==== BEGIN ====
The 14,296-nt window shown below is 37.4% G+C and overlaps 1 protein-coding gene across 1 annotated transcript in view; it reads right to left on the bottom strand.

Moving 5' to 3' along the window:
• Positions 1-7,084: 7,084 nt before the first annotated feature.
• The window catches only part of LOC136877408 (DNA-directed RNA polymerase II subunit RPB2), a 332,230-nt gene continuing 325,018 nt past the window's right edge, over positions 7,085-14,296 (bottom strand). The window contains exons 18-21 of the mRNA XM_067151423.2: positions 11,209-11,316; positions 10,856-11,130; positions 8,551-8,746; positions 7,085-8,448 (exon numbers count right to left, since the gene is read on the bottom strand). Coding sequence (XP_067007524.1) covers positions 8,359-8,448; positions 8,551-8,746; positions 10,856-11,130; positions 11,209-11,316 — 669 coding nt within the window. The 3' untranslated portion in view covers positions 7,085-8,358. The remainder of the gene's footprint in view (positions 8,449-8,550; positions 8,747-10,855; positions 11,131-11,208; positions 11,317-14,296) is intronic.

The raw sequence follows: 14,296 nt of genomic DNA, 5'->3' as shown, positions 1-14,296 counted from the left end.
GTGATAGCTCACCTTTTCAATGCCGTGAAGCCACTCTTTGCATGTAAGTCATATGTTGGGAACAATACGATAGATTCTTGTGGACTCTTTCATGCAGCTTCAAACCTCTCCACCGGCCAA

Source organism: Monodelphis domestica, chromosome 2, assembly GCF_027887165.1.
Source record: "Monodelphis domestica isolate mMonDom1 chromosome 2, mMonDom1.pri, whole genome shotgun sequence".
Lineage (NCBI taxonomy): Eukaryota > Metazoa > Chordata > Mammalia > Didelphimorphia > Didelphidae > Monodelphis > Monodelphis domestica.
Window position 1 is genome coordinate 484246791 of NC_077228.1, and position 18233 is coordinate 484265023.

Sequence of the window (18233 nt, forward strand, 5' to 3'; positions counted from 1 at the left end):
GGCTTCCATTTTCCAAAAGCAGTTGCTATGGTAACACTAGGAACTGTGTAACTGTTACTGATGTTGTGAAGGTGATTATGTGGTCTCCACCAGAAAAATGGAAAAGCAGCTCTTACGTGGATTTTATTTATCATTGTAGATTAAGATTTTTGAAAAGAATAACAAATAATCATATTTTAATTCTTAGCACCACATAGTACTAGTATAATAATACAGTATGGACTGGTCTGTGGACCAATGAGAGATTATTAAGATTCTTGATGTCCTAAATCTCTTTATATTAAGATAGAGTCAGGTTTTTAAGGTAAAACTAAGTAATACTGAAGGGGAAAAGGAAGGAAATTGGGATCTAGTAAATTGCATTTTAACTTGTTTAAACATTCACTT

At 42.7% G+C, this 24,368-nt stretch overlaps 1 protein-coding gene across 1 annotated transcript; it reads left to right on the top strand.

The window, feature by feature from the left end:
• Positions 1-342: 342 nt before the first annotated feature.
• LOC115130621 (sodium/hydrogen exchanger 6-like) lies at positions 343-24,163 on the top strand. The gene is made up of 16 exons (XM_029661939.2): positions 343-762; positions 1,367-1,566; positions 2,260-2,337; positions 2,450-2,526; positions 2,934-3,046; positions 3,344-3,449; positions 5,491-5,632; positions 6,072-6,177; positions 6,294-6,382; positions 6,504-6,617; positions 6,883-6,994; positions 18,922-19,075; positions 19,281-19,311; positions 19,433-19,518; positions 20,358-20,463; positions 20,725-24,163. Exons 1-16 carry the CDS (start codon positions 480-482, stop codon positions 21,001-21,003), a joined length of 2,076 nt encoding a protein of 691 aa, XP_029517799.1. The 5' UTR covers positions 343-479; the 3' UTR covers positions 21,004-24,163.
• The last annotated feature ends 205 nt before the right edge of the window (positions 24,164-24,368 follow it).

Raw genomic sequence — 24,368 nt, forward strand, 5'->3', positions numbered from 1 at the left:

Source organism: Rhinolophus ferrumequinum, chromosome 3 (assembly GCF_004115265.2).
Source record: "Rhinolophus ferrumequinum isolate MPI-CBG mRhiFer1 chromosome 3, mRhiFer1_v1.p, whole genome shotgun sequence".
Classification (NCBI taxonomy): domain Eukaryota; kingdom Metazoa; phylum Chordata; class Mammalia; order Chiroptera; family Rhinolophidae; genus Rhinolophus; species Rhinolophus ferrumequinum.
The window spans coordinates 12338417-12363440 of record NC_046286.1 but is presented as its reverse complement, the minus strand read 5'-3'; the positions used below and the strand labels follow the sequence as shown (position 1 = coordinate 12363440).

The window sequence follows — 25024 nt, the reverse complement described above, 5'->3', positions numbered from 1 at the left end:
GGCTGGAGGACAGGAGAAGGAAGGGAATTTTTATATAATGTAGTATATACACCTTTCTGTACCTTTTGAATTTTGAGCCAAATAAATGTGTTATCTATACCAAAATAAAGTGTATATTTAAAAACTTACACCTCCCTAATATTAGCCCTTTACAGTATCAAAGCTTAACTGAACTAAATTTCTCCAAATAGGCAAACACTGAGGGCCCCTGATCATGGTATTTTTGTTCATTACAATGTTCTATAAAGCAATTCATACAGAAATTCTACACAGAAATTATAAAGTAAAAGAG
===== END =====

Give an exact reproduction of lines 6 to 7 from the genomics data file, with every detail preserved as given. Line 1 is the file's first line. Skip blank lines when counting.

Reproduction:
GTGATAGCTCACCTTTTCAATGCCGTGAAGCCACTCTTTGCATGTAAGTCATATGTTGGGAACAATACGATAGATTCTTGTGGACTCTTTCATGCAGCTTCAAACCTCTCCACCGGCCAA

Source organism: Monodelphis domestica, chromosome 2, assembly GCF_027887165.1.